Kluger Kaplan’s Daniel Rosen Reappointed to Minnesota Campaign Finance and Public Disclosure Board

Complex commercial litigation firm Kluger, Kaplan, Silverman, Katzen & Levine announces that Daniel N. Rosen, Partner-in-Charge of the firm’s Minneapolis office, was appointed by Governor Mark Dayton to a second term as a member of the Minnesota Campaign Finance and Public Disclosure Board.

Dan RosenThe Minnesota Campaign Finance and Public Disclosure Board is tasked with regulating campaign finance and lobbyist activities in state campaigns. Mr. Rosen has served on the board since 2014 and served as its Chair between 2016 and 2017. His new term will run through January 2022.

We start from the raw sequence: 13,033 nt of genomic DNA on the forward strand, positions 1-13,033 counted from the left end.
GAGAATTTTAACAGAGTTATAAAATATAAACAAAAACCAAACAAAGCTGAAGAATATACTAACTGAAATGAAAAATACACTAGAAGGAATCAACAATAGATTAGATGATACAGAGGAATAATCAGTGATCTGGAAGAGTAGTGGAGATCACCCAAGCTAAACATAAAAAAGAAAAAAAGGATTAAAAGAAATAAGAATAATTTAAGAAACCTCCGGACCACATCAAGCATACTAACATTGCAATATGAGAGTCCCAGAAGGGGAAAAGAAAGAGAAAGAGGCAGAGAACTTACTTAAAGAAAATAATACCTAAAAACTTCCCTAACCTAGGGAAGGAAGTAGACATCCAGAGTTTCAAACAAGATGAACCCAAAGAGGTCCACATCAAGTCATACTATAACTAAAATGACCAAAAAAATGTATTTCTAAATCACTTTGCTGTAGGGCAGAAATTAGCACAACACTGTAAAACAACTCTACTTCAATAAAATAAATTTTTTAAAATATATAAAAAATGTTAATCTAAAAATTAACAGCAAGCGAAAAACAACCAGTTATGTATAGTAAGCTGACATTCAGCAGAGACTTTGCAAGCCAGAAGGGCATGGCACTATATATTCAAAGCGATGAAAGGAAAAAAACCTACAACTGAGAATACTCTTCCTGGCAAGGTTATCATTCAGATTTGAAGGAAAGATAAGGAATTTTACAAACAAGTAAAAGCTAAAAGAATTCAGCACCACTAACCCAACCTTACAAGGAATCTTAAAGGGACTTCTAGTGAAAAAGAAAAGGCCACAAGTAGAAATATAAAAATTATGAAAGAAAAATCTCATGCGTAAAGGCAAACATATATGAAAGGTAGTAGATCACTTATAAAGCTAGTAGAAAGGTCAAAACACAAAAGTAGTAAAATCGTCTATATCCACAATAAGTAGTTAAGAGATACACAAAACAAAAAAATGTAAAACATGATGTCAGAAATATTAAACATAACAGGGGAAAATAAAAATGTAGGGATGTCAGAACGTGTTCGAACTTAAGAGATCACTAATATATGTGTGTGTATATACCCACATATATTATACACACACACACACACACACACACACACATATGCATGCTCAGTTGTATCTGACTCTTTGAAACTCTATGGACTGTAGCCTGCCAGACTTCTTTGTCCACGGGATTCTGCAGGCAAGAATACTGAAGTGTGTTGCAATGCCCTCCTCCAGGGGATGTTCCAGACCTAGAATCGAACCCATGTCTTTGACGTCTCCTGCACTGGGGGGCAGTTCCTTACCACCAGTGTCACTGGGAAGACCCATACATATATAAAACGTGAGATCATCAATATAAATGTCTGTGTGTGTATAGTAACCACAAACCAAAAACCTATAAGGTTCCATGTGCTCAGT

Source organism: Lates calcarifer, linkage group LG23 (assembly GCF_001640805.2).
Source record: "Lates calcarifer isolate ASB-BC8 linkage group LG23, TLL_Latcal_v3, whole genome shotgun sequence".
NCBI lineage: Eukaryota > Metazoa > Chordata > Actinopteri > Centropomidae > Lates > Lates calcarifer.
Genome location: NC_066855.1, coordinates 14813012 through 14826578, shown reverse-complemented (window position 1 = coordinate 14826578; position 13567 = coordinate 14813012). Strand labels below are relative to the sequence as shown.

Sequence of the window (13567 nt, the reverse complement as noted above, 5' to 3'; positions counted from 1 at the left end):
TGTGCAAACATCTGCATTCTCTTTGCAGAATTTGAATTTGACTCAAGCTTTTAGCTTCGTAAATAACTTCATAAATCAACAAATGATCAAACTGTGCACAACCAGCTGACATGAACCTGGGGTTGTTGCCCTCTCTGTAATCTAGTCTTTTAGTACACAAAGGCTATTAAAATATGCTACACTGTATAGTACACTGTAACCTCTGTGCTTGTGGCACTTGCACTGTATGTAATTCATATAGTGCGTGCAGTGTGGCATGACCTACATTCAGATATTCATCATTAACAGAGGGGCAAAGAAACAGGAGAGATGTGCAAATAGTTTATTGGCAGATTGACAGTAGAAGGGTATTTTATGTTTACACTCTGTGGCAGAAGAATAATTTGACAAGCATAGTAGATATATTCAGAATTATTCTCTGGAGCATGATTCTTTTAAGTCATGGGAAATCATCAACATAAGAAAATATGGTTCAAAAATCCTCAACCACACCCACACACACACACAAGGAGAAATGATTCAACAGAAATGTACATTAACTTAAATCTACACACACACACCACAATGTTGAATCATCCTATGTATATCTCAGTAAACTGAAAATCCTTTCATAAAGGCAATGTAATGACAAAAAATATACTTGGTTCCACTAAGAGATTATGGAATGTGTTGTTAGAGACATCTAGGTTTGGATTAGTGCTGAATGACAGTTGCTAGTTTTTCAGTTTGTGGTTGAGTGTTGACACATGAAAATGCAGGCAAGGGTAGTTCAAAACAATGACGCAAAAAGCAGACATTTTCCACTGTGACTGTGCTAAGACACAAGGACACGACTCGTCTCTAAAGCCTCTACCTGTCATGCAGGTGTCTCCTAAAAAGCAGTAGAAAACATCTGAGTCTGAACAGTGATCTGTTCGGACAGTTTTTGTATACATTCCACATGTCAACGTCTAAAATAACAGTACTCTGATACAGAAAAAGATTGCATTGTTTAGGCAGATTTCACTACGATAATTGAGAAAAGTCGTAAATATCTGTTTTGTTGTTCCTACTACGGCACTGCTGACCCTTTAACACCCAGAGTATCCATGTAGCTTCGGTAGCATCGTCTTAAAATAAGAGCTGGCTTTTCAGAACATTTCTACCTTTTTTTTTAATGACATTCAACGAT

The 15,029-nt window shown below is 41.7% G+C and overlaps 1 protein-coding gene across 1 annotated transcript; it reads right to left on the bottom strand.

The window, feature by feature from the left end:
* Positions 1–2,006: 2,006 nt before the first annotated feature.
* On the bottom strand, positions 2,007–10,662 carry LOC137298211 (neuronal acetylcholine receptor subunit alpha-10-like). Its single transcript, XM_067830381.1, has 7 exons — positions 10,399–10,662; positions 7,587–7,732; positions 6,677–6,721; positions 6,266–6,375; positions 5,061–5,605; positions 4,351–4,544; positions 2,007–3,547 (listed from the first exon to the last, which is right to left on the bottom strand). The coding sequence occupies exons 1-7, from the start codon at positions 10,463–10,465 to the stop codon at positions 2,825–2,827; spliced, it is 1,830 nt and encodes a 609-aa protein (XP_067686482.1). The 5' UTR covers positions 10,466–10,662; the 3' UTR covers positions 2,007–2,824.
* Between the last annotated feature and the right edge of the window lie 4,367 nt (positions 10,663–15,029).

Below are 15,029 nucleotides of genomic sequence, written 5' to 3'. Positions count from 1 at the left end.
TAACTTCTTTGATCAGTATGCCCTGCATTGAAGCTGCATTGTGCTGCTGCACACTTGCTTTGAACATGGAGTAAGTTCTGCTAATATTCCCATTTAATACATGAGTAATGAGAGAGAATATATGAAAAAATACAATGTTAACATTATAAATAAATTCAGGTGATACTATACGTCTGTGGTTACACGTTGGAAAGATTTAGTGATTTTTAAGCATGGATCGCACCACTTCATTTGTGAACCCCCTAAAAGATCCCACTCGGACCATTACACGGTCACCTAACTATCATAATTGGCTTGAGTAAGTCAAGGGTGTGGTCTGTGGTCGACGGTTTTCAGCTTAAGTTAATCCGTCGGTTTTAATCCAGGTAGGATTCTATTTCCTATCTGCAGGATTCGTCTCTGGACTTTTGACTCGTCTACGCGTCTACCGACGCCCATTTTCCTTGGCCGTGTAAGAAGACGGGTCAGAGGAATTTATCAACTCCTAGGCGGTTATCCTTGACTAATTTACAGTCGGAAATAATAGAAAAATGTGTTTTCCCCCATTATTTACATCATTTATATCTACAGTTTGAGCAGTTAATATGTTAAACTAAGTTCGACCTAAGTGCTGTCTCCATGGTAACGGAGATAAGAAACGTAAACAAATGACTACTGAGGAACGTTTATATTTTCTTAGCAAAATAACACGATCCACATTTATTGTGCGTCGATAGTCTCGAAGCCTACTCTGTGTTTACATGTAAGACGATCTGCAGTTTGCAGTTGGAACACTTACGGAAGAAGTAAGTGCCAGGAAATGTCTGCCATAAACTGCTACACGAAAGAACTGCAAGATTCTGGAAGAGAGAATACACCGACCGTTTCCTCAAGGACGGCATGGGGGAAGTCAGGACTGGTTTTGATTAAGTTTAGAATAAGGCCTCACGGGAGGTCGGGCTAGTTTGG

“I am honored that Governor Dayton has appointed me to serve another term on this critically important board,” said Mr. Rosen. “Transparency and disclosure in campaign finance is essential to our election process, and I look forward to working alongside my colleagues to ensure these values continue to be upheld.”

As Partner-in-Charge of Kluger Kaplan’s Minneapolis office, Mr. Rosen focuses his practice on complex commercial and real estate litigation. He is a leading Minnesota lawyer representing property owners in eminent domain takings and has represented major national corporations including Exxon Mobil, Walgreens and Sears Holdings. Mr. Rosen is a former officer in the United States Navy and served in Operations Desert Shield and Desert Storm.